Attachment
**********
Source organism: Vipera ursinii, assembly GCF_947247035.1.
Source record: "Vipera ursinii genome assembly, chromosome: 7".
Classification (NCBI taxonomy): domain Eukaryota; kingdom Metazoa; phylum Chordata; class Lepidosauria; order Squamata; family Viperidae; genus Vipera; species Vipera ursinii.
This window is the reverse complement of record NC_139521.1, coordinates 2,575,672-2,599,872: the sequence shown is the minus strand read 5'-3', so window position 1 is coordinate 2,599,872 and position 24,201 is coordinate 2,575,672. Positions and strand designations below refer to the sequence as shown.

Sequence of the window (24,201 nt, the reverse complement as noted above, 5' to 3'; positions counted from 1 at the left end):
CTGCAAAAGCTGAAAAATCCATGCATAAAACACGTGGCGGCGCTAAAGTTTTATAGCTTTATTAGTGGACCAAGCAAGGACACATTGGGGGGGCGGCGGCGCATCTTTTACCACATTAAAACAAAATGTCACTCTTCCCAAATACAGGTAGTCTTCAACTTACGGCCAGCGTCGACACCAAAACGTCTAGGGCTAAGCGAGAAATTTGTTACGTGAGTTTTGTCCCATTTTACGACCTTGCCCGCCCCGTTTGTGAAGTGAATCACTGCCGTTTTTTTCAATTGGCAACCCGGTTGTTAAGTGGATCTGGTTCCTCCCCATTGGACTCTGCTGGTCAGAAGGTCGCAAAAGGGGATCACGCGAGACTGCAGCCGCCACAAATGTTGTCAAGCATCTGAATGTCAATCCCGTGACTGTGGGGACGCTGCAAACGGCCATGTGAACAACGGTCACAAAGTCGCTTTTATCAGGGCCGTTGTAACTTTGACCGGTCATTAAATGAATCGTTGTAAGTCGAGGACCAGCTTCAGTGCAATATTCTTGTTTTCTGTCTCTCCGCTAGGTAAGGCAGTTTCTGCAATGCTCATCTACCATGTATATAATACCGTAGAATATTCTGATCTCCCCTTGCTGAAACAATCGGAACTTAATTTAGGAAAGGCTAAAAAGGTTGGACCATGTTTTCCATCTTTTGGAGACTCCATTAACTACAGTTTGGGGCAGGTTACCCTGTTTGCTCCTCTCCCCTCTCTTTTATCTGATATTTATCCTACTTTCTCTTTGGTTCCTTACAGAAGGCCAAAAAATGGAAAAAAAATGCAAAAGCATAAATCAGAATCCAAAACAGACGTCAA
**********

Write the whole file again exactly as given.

Source organism: Vipera ursinii, assembly GCF_947247035.1.
Source record: "Vipera ursinii genome assembly, chromosome: 7".
Classification (NCBI taxonomy): domain Eukaryota; kingdom Metazoa; phylum Chordata; class Lepidosauria; order Squamata; family Viperidae; genus Vipera; species Vipera ursinii.
This window is the reverse complement of record NC_139521.1, coordinates 2,575,672-2,599,872: the sequence shown is the minus strand read 5'-3', so window position 1 is coordinate 2,599,872 and position 24,201 is coordinate 2,575,672. Positions and strand designations below refer to the sequence as shown.

Sequence of the window (24,201 nt, the reverse complement as noted above, 5' to 3'; positions counted from 1 at the left end):
CTGCAAAAGCTGAAAAATCCATGCATAAAACACGTGGCGGCGCTAAAGTTTTATAGCTTTATTAGTGGACCAAGCAAGGACACATTGGGGGGGCGGCGGCGCATCTTTTACCACATTAAAACAAAATGTCACTCTTCCCAAATACAGGTAGTCTTCAACTTACGGCCAGCGTCGACACCAAAACGTCTAGGGCTAAGCGAGAAATTTGTTACGTGAGTTTTGTCCCATTTTACGACCTTGCCCGCCCCGTTTGTGAAGTGAATCACTGCCGTTTTTTTCAATTGGCAACCCGGTTGTTAAGTGGATCTGGTTCCTCCCCATTGGACTCTGCTGGTCAGAAGGTCGCAAAAGGGGATCACGCGAGACTGCAGCCGCCACAAATGTTGTCAAGCATCTGAATGTCAATCCCGTGACTGTGGGGACGCTGCAAACGGCCATGTGAACAACGGTCACAAAGTCGCTTTTATCAGGGCCGTTGTAACTTTGACCGGTCATTAAATGAATCGTTGTAAGTCGAGGACCAGCTTCAGTGCAATATTCTTGTTTTCTGTCTCTCCGCTAGGTAAGGCAGTTTCTGCAATGCTCATCTACCATGTATATAATACCGTAGAATATTCTGATCTCCCCTTGCTGAAACAATCGGAACTTAATTTAGGAAAGGCTAAAAAGGTTGGACCATGTTTTCCATCTTTTGGAGACTCCATTAACTACAGTTTGGGGCAGGTTACCCTGTTTGCTCCTCTCCCCTCTCTTTTATCTGATATTTATCCTACTTTCTCTTTGGTTCCTTACAGAAGGCCAAAAAATGGAAAAAAAATGCAAAAGCATAAATCAGAATCCAAAACAGACGTCAA